Further, if both the grantor and the trust are investing in securities that pay qualified dividends that are taxed as capital gains and not ordinary income, then the difference between the income tax payable by the trust as a separate taxpayer (non-grantor trust) and the income tax payable by the grantor will be even less.

An additional factor is that a trust accumulating income might also have to pay the 3.8% tax on net investment income under IRC section 1441, which the grantor might or might not have to pay because individuals have higher threshold amounts for that tax. So it is possible that the income tax paid by the grantor might be more than the income tax that would have been paid by the trust, while the tax on net investment income would be less, off-setting some (or all) of the income tax increase.

## Comparing the Costs and Benefits

Webcalculators illustrates the gift tax benefit and income tax costs by calculating the income earned by a trust and comparing (a) the income taxes payable by the trust as a separate taxpayer (a non-grantor trust) and (b) the additional income taxes that would be payable by the grantor. The income tax cost is the difference between the cumulative difference in the income taxes paid by the two different kinds of trusts, plus the lost income, and the estate tax benefit is the difference between the compounded after-tax value of the two trusts.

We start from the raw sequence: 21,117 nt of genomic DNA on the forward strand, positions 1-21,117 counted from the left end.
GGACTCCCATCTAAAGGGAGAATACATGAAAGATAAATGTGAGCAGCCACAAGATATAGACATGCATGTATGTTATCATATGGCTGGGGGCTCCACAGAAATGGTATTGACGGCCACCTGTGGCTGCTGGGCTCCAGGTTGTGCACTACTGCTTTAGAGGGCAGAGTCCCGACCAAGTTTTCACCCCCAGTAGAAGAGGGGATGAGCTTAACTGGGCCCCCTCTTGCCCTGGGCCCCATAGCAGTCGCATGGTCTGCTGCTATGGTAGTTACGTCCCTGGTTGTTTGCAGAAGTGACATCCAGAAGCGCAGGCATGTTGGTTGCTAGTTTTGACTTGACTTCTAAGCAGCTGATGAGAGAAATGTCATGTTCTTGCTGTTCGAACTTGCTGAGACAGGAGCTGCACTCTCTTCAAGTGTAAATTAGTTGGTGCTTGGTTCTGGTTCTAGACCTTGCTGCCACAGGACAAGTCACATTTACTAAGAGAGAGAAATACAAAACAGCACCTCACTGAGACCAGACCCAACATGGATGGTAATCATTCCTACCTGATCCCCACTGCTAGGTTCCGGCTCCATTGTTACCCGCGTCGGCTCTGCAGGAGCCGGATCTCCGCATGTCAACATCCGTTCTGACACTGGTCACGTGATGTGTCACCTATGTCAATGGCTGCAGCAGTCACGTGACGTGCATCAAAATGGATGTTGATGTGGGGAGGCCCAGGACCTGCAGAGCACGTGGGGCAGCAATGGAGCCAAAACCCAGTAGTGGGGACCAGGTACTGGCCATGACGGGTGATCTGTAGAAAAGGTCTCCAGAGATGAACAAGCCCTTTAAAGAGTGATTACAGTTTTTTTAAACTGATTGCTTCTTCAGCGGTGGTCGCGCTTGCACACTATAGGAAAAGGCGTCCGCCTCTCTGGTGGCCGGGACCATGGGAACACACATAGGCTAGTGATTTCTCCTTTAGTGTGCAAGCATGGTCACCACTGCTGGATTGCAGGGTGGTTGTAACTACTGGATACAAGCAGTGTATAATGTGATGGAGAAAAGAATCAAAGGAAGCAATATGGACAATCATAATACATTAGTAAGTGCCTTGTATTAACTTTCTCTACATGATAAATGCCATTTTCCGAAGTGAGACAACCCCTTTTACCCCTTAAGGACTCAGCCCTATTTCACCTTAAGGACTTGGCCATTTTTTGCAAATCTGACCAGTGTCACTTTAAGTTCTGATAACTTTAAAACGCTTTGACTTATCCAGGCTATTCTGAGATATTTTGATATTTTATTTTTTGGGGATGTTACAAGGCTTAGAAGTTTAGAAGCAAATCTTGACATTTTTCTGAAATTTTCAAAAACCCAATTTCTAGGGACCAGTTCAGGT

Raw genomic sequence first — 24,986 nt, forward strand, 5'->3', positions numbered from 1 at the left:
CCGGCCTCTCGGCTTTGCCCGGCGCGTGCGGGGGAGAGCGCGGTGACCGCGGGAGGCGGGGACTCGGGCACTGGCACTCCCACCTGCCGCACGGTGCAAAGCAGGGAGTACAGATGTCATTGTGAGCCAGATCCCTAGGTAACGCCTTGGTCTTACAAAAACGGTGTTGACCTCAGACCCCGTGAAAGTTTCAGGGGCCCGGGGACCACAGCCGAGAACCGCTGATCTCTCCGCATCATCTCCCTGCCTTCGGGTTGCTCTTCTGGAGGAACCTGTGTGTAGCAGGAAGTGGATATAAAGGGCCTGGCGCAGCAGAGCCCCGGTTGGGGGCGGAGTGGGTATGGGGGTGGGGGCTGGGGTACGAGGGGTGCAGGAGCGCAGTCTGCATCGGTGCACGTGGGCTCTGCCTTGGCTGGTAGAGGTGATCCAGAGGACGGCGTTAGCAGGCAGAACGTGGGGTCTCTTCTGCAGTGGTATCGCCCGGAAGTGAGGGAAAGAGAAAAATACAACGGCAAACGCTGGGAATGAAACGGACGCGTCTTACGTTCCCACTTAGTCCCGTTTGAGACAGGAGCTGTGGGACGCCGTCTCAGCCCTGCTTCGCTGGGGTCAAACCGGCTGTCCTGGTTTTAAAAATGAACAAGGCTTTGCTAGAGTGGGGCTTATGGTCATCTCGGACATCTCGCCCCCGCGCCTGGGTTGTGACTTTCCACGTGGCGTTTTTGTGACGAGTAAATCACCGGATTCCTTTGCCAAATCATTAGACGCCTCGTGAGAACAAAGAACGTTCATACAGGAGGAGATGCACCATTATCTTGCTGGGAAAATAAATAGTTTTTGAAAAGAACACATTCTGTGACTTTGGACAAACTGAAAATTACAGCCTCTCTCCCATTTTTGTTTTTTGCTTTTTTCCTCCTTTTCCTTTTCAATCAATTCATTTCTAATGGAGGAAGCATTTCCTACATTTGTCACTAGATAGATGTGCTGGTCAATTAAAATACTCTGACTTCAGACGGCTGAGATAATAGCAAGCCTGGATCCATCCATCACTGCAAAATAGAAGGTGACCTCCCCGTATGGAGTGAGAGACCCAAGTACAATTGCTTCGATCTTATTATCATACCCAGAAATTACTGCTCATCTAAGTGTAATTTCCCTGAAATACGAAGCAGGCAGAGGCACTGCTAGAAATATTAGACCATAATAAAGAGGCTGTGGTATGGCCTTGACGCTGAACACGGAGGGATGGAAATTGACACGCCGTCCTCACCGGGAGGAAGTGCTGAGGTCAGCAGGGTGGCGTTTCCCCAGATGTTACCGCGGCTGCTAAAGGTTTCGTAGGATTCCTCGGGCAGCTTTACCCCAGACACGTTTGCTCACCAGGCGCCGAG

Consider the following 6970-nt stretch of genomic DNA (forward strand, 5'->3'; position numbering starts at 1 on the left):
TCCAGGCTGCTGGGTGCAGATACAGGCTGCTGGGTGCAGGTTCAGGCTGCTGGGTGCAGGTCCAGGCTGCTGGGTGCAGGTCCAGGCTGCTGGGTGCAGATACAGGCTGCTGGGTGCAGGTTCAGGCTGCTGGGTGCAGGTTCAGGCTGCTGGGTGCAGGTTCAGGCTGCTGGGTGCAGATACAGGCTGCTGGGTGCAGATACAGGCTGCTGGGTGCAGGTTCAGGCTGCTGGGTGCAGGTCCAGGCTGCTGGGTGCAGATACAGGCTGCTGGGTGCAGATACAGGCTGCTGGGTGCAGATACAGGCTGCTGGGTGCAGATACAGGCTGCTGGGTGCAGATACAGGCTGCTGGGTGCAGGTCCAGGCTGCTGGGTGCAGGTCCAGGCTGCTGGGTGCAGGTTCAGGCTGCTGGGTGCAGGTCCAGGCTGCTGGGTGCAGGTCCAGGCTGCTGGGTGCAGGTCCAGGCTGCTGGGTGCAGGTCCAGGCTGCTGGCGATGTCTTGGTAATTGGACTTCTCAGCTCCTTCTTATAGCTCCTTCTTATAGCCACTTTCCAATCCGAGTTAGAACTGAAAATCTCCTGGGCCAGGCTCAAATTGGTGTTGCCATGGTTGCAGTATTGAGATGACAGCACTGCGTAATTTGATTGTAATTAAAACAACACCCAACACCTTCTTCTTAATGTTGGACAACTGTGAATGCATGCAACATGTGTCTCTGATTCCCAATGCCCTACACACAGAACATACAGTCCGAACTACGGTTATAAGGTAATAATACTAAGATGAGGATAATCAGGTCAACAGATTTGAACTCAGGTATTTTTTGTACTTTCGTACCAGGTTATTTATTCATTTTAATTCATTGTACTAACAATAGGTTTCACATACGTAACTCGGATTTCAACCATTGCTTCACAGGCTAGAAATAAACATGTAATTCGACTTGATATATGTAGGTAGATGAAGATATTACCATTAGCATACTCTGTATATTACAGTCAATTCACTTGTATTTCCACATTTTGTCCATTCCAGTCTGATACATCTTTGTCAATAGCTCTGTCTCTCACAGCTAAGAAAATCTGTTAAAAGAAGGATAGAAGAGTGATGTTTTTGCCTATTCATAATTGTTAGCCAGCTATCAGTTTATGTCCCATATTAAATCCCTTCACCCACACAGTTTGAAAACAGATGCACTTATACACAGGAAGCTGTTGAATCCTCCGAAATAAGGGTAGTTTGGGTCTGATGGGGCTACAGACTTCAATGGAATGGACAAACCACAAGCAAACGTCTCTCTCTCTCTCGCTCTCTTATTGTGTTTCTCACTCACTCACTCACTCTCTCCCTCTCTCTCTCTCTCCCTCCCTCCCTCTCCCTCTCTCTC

Estate Tax
Benefit/Cost of Gifts of Appreciating Property

One way to compare the income tax costs with the estate tax benefit is to project the future value of the property using an assumed rate of growth in value, then calculate both the possible estate tax on that post-gift growth and the possible income tax on the pre-gift and post-gift appreciation. The difference between the possible estate tax on the post-gift appreciation and the possible income tax on all of the pre-death appreciation is the net benefit of the lifetime gift.

Two additional calculations are possible:

• If the property has a basis that is less than current fair market value, then there is a current income tax cost but only a future estate tax benefit, and the net benefit will be negative if the donor dies soon after making the gift. There will be "break-even" point at which the estate tax benefit exceeds the income tax cost, and it is possible to calculate that break-even point and the probability of the donor living to that point, using the same mortality table used by the Internal Revenue Service for life estate and annuity calculations.